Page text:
The third episode of Family Tree, “The Austerity Games,” gets back to the humor which made the first episode so enjoyable. The show begins with our lead’s sister, Bea and her hand puppet Monk. The two are interviewing for a job as an entertainer at a 5 year old’s birthday party. The scene is hilarious, and is ruled by Monk. Being her inner voice, he’s rude, crass and fearless. One of the best parts is watching Bea’s reactions to Monk. She gets embarrassed by him. Yet, he’s saying what’s she’s thinking! Totally ridiculous, but it really works. And of course, they don’t get the job.
This begs the question, what would life be like if we were free to say whatever rude comment we wanted? Sure, there are those people who do, but they are somewhat rare. In a way, it’s exciting to think about a life full of Curb Your Enthusiasm moments. No longer would we hold back, trying to say the right thing, never offending anyone. Is anyone allowed to be offended in today’s society? It’s probably offensive just to think that. What is that fear in us, holding us back from saying what we really think? Being Canadian, I’m overly polite. It’s all the maple syrup. But what’s the rest of the world’s reason? Maybe, at heart, we really don’t want to hurt other people’s feelings. Or we just want them to like us. I think it’s the latter, humans are just too self absorbed.
“The Austerity Games” continues with Tom digging further into the life of his great-grandfather. Rummaging through his newly found box, Tom comes upon an old tank top worn by his grandfather, William Chadwick. The top was worn at the 1948 Olympic Games, called the Austerity Games because Great Britain had just come out of the war and hardly had enough money to host. Through more investigation, Tom is given his grandfather’s old boxing gloves. He was a boxer in the Austerity Games. Of course, what is Family Tree without an inappropriate moment from Monk? While Tom and his dad marvel over one boxing glove, Monk is having his way with the other. The scene is fantastic because Bea is essentially controlling Monk, but won’t stop him. No one does, as they all sit in uncomfortable silence.
Tom continues his pursuit, ending up at his grandfather’s old boxing gymnasium. While searching for more information from a few coffin dodgers, his friend Pete wants to show off his fighting prowess. He steps into the ring with a pre-teen. Although funny, the scene is contrived. We know he’s going to get his butt whooped, and low-and-behold, he does.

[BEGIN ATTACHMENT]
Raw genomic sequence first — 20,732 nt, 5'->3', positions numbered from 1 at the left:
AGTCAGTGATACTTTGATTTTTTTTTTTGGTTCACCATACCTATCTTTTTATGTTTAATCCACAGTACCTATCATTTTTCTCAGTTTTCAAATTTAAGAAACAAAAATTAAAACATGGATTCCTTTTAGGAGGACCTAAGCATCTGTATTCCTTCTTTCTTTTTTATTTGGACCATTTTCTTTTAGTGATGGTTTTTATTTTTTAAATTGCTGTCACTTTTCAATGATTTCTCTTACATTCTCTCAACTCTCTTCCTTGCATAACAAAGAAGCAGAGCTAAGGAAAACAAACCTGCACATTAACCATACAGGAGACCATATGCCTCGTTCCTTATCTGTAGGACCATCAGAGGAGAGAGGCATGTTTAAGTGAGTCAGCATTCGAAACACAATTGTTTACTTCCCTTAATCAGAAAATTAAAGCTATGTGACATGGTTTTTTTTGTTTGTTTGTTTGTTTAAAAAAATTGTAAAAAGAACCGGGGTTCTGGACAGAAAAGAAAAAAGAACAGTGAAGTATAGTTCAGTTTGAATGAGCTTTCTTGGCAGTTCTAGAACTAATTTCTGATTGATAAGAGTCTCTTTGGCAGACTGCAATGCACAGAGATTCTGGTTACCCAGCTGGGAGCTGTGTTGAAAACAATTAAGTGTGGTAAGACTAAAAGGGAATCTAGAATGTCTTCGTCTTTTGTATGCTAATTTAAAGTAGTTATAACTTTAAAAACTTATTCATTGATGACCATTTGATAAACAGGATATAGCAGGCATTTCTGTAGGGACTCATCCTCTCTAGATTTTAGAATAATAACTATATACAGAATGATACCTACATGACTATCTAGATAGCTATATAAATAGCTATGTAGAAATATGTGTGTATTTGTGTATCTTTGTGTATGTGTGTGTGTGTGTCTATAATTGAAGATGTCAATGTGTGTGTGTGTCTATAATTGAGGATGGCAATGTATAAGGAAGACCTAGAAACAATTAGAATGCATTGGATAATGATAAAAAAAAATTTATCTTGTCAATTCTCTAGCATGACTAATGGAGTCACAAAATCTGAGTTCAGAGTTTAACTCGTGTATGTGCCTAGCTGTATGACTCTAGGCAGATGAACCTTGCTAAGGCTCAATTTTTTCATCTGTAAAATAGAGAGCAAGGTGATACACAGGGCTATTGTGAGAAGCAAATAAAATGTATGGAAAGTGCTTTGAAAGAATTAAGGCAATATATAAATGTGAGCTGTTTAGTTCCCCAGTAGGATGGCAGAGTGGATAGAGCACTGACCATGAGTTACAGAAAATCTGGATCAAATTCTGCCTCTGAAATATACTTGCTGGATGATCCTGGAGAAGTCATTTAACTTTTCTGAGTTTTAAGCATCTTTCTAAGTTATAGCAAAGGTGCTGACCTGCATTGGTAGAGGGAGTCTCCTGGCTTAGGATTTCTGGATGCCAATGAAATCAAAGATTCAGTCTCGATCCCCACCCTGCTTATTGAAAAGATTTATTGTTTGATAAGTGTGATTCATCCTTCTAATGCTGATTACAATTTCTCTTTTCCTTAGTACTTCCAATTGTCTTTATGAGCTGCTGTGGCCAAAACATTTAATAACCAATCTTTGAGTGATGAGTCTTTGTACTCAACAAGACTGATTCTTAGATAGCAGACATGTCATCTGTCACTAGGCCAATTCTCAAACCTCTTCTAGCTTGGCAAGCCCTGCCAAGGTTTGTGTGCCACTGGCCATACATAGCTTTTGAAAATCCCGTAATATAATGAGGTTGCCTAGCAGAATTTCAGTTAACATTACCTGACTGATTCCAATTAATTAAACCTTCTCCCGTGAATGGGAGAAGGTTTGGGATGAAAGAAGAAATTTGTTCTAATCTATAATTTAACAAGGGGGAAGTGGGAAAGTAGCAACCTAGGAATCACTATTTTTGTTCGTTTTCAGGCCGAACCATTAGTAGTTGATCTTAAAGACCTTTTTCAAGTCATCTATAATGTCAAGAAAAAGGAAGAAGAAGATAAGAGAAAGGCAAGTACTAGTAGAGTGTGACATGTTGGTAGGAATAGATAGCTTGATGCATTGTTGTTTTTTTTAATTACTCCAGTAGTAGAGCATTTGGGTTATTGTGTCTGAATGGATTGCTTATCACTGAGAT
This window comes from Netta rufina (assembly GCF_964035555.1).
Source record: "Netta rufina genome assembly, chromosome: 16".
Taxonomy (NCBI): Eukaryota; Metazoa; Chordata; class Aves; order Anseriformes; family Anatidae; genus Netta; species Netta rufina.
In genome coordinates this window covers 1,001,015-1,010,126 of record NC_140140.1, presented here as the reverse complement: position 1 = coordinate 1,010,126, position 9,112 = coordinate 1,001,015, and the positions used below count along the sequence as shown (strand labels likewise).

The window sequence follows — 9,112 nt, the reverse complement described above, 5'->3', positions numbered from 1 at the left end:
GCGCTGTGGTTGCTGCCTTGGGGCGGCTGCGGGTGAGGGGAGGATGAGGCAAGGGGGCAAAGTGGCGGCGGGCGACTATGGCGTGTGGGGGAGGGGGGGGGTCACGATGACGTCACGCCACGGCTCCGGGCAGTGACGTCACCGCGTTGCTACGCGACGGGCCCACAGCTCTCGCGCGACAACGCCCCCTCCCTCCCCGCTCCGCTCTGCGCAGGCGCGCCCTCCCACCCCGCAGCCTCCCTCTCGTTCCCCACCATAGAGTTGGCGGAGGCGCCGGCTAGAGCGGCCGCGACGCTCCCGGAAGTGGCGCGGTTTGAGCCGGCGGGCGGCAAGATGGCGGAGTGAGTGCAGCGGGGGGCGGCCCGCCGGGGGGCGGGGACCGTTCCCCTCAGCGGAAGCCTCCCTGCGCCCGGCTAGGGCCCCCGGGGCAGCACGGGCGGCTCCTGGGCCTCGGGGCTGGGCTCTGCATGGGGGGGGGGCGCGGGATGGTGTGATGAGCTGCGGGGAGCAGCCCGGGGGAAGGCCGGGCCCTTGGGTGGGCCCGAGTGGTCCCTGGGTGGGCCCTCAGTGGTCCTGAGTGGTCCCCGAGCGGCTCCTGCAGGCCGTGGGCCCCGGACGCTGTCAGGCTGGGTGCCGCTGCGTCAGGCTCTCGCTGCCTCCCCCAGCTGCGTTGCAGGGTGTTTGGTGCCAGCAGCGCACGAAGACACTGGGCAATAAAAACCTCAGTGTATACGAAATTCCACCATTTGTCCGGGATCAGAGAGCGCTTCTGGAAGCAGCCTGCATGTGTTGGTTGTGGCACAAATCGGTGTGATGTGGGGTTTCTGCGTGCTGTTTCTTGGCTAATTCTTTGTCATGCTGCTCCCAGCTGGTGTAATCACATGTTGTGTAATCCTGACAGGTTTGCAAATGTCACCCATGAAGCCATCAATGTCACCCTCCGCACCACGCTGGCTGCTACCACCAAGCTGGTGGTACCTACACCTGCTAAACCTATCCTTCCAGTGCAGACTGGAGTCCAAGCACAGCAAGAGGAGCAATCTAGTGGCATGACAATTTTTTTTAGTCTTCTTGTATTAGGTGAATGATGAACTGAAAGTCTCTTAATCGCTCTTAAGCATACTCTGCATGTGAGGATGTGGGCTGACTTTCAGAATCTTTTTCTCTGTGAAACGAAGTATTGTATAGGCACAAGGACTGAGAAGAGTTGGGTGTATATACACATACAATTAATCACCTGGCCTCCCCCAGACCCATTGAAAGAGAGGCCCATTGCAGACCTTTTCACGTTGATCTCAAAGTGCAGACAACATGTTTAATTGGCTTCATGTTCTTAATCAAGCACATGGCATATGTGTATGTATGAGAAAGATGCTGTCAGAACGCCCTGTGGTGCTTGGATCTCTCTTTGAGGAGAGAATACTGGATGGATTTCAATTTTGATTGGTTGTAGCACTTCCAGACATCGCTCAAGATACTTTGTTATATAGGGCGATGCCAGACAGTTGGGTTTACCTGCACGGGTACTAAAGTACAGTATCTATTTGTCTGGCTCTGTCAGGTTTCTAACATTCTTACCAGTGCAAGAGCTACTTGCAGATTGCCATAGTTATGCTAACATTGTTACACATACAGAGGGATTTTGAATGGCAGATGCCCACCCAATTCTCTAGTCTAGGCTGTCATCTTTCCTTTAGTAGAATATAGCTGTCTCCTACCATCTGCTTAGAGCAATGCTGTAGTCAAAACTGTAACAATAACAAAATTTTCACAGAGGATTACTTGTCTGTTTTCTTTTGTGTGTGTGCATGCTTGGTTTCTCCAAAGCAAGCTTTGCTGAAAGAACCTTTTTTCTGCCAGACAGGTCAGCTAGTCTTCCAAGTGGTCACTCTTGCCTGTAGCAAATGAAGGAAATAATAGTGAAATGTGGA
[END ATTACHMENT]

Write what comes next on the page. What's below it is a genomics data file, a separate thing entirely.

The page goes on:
At the end of “The Austerity Games,” Tom uncovers a startling truth about his great-grandfather. He was born in Maryland. He’s an American. Having sneaked a peek at the Family Tree trailer weeks back, this will lead Tom across the pond to the US, following his quest for meaning. Tom, played by Chris O’Dowd, is terrific. His version of the ‘crushed man’ is both funny and touching. He is able to walk that fine line between being self-deprecating enough to get a laugh, but also conjure emotion in this viewer – sadness for his struggle, the undying desire to find someone or something to love. To his credit, Tom has begun to find it in his journey to uncover his family’s history.
“The Austerity Games” ends where it began, with Bea and Monk. They have finally landed a job, doing a bit of stand-up at the Greek wedding. The performance is hysterically offensive. After, in mockumentary style, Bea and Monk are interviewed. There, Bea opens up about family, specifically how Tom is on the right track looking into it. When asked what she thinks he’ll achieve, she answers, “a connection.” Here, the heart of Family Tree is opened. Through its self-deprecating humor and unfiltered inner voiced monkey, the show is really about the often confusing connection we have to family. Tom’s desire to connect to his family tree has begun to fill the deep void within him. Whoa, I’m getting a little too deep here. Where’s Monk when you need him?